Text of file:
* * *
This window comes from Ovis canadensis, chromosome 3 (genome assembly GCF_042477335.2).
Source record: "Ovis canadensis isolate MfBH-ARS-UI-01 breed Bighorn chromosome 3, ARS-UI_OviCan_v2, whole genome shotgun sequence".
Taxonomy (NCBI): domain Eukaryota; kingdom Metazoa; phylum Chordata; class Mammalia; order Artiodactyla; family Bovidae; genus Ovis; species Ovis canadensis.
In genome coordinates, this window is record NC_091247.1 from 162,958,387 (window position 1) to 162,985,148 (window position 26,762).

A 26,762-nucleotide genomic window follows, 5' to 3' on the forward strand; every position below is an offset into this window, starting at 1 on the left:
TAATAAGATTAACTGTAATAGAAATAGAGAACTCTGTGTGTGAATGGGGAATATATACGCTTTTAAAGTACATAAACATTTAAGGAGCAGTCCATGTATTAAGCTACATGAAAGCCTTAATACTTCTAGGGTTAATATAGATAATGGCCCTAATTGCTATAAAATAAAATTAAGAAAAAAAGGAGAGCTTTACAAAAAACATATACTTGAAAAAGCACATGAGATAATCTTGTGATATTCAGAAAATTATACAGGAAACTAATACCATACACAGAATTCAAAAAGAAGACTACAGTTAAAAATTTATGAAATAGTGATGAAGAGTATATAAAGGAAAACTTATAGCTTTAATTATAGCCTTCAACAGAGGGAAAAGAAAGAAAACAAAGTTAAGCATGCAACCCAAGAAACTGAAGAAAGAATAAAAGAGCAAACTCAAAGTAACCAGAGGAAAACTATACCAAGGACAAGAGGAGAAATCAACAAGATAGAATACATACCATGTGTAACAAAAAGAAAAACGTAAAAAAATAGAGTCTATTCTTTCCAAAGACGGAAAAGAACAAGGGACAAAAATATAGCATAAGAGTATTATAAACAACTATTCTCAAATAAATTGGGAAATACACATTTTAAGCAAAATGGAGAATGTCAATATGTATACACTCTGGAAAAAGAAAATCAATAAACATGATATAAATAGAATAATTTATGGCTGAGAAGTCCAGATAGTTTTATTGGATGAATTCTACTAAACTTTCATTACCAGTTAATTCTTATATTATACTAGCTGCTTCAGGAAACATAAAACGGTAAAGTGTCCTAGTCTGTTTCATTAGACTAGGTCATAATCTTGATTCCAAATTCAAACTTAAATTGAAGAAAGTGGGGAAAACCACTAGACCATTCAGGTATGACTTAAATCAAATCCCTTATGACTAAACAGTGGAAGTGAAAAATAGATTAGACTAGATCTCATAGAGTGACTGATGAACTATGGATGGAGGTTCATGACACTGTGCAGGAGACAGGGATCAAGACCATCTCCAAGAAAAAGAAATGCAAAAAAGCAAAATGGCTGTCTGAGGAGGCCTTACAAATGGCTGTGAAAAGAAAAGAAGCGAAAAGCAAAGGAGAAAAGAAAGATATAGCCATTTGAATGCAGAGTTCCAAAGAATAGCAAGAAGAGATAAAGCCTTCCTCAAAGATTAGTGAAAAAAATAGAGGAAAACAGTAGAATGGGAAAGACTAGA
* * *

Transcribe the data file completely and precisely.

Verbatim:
This window comes from Ovis canadensis, chromosome 3 (genome assembly GCF_042477335.2).
Source record: "Ovis canadensis isolate MfBH-ARS-UI-01 breed Bighorn chromosome 3, ARS-UI_OviCan_v2, whole genome shotgun sequence".
Taxonomy (NCBI): domain Eukaryota; kingdom Metazoa; phylum Chordata; class Mammalia; order Artiodactyla; family Bovidae; genus Ovis; species Ovis canadensis.
In genome coordinates, this window is record NC_091247.1 from 162,958,387 (window position 1) to 162,985,148 (window position 26,762).

A 26,762-nucleotide genomic window follows, 5' to 3' on the forward strand; every position below is an offset into this window, starting at 1 on the left:
TAATAAGATTAACTGTAATAGAAATAGAGAACTCTGTGTGTGAATGGGGAATATATACGCTTTTAAAGTACATAAACATTTAAGGAGCAGTCCATGTATTAAGCTACATGAAAGCCTTAATACTTCTAGGGTTAATATAGATAATGGCCCTAATTGCTATAAAATAAAATTAAGAAAAAAAGGAGAGCTTTACAAAAAACATATACTTGAAAAAGCACATGAGATAATCTTGTGATATTCAGAAAATTATACAGGAAACTAATACCATACACAGAATTCAAAAAGAAGACTACAGTTAAAAATTTATGAAATAGTGATGAAGAGTATATAAAGGAAAACTTATAGCTTTAATTATAGCCTTCAACAGAGGGAAAAGAAAGAAAACAAAGTTAAGCATGCAACCCAAGAAACTGAAGAAAGAATAAAAGAGCAAACTCAAAGTAACCAGAGGAAAACTATACCAAGGACAAGAGGAGAAATCAACAAGATAGAATACATACCATGTGTAACAAAAAGAAAAACGTAAAAAAATAGAGTCTATTCTTTCCAAAGACGGAAAAGAACAAGGGACAAAAATATAGCATAAGAGTATTATAAACAACTATTCTCAAATAAATTGGGAAATACACATTTTAAGCAAAATGGAGAATGTCAATATGTATACACTCTGGAAAAAGAAAATCAATAAACATGATATAAATAGAATAATTTATGGCTGAGAAGTCCAGATAGTTTTATTGGATGAATTCTACTAAACTTTCATTACCAGTTAATTCTTATATTATACTAGCTGCTTCAGGAAACATAAAACGGTAAAGTGTCCTAGTCTGTTTCATTAGACTAGGTCATAATCTTGATTCCAAATTCAAACTTAAATTGAAGAAAGTGGGGAAAACCACTAGACCATTCAGGTATGACTTAAATCAAATCCCTTATGACTAAACAGTGGAAGTGAAAAATAGATTAGACTAGATCTCATAGAGTGACTGATGAACTATGGATGGAGGTTCATGACACTGTGCAGGAGACAGGGATCAAGACCATCTCCAAGAAAAAGAAATGCAAAAAAGCAAAATGGCTGTCTGAGGAGGCCTTACAAATGGCTGTGAAAAGAAAAGAAGCGAAAAGCAAAGGAGAAAAGAAAGATATAGCCATTTGAATGCAGAGTTCCAAAGAATAGCAAGAAGAGATAAAGCCTTCCTCAAAGATTAGTGAAAAAAATAGAGGAAAACAGTAGAATGGGAAAGACTAGA